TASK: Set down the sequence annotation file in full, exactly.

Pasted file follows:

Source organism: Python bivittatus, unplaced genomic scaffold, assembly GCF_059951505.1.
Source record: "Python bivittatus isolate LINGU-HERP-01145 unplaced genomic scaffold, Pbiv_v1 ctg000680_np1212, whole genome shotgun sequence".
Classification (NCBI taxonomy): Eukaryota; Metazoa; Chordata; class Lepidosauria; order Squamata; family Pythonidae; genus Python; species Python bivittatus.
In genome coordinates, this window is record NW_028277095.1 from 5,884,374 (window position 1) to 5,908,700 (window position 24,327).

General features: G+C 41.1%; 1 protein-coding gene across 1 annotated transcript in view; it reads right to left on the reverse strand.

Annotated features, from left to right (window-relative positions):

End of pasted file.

Source organism: Python bivittatus, unplaced genomic scaffold, assembly GCF_059951505.1.
Source record: "Python bivittatus isolate LINGU-HERP-01145 unplaced genomic scaffold, Pbiv_v1 ctg000680_np1212, whole genome shotgun sequence".
Classification (NCBI taxonomy): Eukaryota; Metazoa; Chordata; class Lepidosauria; order Squamata; family Pythonidae; genus Python; species Python bivittatus.
In genome coordinates, this window is record NW_028277095.1 from 5,884,374 (window position 1) to 5,908,700 (window position 24,327).

General features: G+C 41.1%; 1 protein-coding gene across 1 annotated transcript in view; it reads right to left on the reverse strand.

Annotated features, from left to right (window-relative positions):